As I’ve been reading the Disability Studies Reader edited by Lennard J. Davis (you can find this under the Bibliography tab, however I am using the second edition), I’ve learned how normalcy has been constructed by society. Here’s a brief history:
During the seventeenth century, the word “ideal” begins to gain popularity. The “ideal” standard of being was the Roman gods. An example would be Aphrodite as the ideal standard of beauty. So what does this mean? This means that NO human could actually reach this ideal standard. Davis gives an example of the painting by Francois-Andre Vincent called Zeuxis Choosing as Models the Most Beautiful Girls of the Town of Crotona (1789), where all the beautiful women of Crotona line up for Zeuxis to choose the ideal feature of each of their bodies in order to create the figure of Aphrodite (4).
On the other hand, the grotesque represented “common humanity” (4). The grotesque didn’t have the same connotations as it does today. It was only a signifier for commonality.
Later, the French statistician, Adolphe Quetelet contributed the notion of the “normal as an imperative,” creating the concept of the “l’homme moyen” or the average man (4). With the creation of the average man, came the way to represent the middle class as normal, making the “average” an ideal in itself. This did not only apply to class.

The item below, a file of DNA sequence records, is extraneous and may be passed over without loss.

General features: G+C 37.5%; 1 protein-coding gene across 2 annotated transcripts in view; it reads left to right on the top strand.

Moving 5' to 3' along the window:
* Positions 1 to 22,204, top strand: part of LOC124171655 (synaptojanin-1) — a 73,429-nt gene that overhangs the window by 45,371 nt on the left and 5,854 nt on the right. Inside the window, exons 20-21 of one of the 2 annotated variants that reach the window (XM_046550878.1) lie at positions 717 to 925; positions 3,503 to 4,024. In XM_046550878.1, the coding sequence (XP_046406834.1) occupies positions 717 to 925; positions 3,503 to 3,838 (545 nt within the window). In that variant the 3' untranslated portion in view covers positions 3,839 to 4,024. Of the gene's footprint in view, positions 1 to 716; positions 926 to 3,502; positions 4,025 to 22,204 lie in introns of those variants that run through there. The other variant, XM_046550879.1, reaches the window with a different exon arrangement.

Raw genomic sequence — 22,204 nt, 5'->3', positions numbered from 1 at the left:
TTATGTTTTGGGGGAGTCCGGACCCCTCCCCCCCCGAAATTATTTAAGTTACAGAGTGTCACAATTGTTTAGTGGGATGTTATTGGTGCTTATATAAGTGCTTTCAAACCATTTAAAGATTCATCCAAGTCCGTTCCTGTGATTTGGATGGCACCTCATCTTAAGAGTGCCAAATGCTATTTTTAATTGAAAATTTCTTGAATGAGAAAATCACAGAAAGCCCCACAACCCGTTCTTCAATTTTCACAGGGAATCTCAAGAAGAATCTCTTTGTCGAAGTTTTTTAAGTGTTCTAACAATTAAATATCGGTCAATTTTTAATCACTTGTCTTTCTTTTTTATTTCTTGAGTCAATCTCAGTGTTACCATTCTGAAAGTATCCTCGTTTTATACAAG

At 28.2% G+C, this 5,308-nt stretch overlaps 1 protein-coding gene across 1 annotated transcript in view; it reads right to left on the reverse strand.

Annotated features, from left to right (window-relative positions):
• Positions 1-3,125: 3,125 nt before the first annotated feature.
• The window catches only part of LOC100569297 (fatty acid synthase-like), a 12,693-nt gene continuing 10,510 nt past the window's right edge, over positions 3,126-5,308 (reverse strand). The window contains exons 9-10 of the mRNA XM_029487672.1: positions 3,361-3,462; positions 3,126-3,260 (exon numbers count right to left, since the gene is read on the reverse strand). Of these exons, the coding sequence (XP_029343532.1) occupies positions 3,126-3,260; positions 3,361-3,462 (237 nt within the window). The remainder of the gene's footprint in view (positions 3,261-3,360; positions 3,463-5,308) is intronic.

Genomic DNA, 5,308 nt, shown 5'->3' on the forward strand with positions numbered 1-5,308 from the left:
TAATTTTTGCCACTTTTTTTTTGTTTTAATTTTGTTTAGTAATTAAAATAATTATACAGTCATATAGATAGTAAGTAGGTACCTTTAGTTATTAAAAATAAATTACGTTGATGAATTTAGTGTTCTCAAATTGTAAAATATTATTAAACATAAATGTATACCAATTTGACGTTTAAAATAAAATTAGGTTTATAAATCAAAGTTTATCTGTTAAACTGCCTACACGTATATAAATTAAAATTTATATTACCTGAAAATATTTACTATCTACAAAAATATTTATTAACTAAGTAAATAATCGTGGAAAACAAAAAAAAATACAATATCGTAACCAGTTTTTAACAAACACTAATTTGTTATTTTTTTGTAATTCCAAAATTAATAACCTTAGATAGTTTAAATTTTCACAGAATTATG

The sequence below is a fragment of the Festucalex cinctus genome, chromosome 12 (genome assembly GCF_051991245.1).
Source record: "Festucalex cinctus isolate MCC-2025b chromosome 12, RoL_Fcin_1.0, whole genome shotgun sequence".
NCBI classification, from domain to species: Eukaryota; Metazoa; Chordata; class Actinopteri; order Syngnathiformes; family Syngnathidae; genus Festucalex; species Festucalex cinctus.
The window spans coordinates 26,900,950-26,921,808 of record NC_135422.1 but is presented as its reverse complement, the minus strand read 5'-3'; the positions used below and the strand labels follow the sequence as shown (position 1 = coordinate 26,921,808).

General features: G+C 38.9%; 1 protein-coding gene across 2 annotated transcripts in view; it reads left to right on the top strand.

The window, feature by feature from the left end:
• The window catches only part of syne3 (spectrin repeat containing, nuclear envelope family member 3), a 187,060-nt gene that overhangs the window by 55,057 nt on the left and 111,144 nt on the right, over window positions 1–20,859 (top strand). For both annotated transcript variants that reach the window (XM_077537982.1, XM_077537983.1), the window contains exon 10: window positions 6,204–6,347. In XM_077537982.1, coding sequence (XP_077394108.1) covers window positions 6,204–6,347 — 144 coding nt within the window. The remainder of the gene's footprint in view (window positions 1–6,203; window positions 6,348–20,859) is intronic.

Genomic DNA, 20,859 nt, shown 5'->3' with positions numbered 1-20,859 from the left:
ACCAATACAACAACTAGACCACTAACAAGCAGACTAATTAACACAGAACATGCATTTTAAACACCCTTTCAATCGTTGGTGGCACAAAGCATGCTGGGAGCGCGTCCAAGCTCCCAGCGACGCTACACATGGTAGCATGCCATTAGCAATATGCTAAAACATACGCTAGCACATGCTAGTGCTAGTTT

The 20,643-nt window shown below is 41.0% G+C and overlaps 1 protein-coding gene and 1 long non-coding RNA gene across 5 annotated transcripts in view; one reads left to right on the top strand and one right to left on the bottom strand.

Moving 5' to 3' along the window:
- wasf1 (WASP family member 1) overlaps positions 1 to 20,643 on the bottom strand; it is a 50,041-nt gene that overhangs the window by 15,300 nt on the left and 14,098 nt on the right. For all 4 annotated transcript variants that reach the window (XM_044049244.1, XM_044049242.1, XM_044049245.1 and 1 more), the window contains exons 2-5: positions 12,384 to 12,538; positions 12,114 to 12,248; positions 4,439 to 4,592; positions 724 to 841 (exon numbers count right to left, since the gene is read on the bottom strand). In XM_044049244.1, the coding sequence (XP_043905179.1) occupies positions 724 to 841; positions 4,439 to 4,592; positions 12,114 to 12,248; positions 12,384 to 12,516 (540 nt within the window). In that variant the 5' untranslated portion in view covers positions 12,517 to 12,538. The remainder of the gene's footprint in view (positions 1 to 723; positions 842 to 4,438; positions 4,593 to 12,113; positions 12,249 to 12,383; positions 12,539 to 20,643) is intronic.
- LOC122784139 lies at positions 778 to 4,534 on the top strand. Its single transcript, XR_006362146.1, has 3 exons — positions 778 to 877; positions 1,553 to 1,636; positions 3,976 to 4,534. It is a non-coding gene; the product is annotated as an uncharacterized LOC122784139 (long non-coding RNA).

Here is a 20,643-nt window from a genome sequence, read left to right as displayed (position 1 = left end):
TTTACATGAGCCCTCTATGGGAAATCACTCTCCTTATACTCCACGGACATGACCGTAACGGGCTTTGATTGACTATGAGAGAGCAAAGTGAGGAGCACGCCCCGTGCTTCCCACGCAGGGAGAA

Think of how many times we use the word average to describe everything. Average height, average weight, average time, average looks… average EVERYTHING. To be in the average weight category for a certain age and gender is to be within the normal margins, right? This concept of average equaling normalcy is problematic, right? Because what happens when we don’t fit within the average or normal margins? We become different, we get labeled, we become marginalized. This is why disabled persons are marginalized at all. Because we as a society have created this idea of what it means to be normal and it only isolates those who don’t fit into that mold.
So what? So what is that we need to help others understand that “normal” isn’t the end all be all way to exist. To have a disability, be it a physical impairment or a learning impairment doesn’t equate to a subpar standard of being, just a different one.
After all, none of us reach the ideal according to seventeenth century logic, so let’s talk when you reach the standard of a Roman god, okay? Okay.
Davis, Lennard J. “Constructing Normalcy.” The Disability Studies Reader. 2nd Ed. Edited by Lennard J. Davis. New York, NY : Routledge, 2006.
3 thoughts on “What is “normal”?”